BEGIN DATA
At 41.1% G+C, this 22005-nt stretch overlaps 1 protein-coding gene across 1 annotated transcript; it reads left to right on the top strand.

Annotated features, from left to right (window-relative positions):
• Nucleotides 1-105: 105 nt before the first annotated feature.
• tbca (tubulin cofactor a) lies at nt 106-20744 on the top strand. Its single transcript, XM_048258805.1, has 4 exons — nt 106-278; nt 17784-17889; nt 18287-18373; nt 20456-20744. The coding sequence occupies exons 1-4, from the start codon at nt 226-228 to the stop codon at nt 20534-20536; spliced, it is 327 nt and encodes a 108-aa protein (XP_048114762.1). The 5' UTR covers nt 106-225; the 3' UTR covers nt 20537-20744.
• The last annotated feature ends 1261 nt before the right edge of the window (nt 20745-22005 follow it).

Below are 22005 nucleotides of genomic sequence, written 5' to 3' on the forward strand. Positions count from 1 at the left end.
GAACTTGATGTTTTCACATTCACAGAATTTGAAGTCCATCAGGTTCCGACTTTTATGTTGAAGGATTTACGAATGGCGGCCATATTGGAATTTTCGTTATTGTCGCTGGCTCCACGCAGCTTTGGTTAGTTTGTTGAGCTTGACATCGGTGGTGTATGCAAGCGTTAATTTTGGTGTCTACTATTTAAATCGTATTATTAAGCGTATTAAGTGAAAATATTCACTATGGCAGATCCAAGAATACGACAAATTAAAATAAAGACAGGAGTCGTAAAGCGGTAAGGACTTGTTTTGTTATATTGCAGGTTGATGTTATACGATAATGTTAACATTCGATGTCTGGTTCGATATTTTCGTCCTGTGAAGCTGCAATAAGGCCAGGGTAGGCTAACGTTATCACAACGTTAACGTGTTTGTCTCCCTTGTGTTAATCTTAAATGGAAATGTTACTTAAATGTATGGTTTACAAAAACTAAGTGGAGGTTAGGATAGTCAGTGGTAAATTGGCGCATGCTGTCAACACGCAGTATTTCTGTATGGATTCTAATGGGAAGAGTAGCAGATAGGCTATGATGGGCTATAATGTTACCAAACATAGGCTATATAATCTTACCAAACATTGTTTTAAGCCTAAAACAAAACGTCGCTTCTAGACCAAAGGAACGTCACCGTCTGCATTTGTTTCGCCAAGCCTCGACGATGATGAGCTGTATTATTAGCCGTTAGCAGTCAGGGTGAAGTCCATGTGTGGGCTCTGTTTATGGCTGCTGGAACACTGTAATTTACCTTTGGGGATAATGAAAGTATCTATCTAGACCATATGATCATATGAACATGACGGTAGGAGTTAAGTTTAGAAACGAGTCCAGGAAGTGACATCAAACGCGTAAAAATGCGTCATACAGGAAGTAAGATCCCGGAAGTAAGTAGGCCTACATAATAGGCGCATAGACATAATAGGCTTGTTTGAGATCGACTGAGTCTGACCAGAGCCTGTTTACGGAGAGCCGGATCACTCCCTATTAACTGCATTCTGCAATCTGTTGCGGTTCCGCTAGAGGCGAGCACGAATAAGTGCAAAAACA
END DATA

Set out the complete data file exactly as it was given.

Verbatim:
At 41.1% G+C, this 22005-nt stretch overlaps 1 protein-coding gene across 1 annotated transcript; it reads left to right on the top strand.

Annotated features, from left to right (window-relative positions):
• Nucleotides 1-105: 105 nt before the first annotated feature.
• tbca (tubulin cofactor a) lies at nt 106-20744 on the top strand. Its single transcript, XM_048258805.1, has 4 exons — nt 106-278; nt 17784-17889; nt 18287-18373; nt 20456-20744. The coding sequence occupies exons 1-4, from the start codon at nt 226-228 to the stop codon at nt 20534-20536; spliced, it is 327 nt and encodes a 108-aa protein (XP_048114762.1). The 5' UTR covers nt 106-225; the 3' UTR covers nt 20537-20744.
• The last annotated feature ends 1261 nt before the right edge of the window (nt 20745-22005 follow it).

Below are 22005 nucleotides of genomic sequence, written 5' to 3' on the forward strand. Positions count from 1 at the left end.
GAACTTGATGTTTTCACATTCACAGAATTTGAAGTCCATCAGGTTCCGACTTTTATGTTGAAGGATTTACGAATGGCGGCCATATTGGAATTTTCGTTATTGTCGCTGGCTCCACGCAGCTTTGGTTAGTTTGTTGAGCTTGACATCGGTGGTGTATGCAAGCGTTAATTTTGGTGTCTACTATTTAAATCGTATTATTAAGCGTATTAAGTGAAAATATTCACTATGGCAGATCCAAGAATACGACAAATTAAAATAAAGACAGGAGTCGTAAAGCGGTAAGGACTTGTTTTGTTATATTGCAGGTTGATGTTATACGATAATGTTAACATTCGATGTCTGGTTCGATATTTTCGTCCTGTGAAGCTGCAATAAGGCCAGGGTAGGCTAACGTTATCACAACGTTAACGTGTTTGTCTCCCTTGTGTTAATCTTAAATGGAAATGTTACTTAAATGTATGGTTTACAAAAACTAAGTGGAGGTTAGGATAGTCAGTGGTAAATTGGCGCATGCTGTCAACACGCAGTATTTCTGTATGGATTCTAATGGGAAGAGTAGCAGATAGGCTATGATGGGCTATAATGTTACCAAACATAGGCTATATAATCTTACCAAACATTGTTTTAAGCCTAAAACAAAACGTCGCTTCTAGACCAAAGGAACGTCACCGTCTGCATTTGTTTCGCCAAGCCTCGACGATGATGAGCTGTATTATTAGCCGTTAGCAGTCAGGGTGAAGTCCATGTGTGGGCTCTGTTTATGGCTGCTGGAACACTGTAATTTACCTTTGGGGATAATGAAAGTATCTATCTAGACCATATGATCATATGAACATGACGGTAGGAGTTAAGTTTAGAAACGAGTCCAGGAAGTGACATCAAACGCGTAAAAATGCGTCATACAGGAAGTAAGATCCCGGAAGTAAGTAGGCCTACATAATAGGCGCATAGACATAATAGGCTTGTTTGAGATCGACTGAGTCTGACCAGAGCCTGTTTACGGAGAGCCGGATCACTCCCTATTAACTGCATTCTGCAATCTGTTGCGGTTCCGCTAGAGGCGAGCACGAATAAGTGCAAAAACA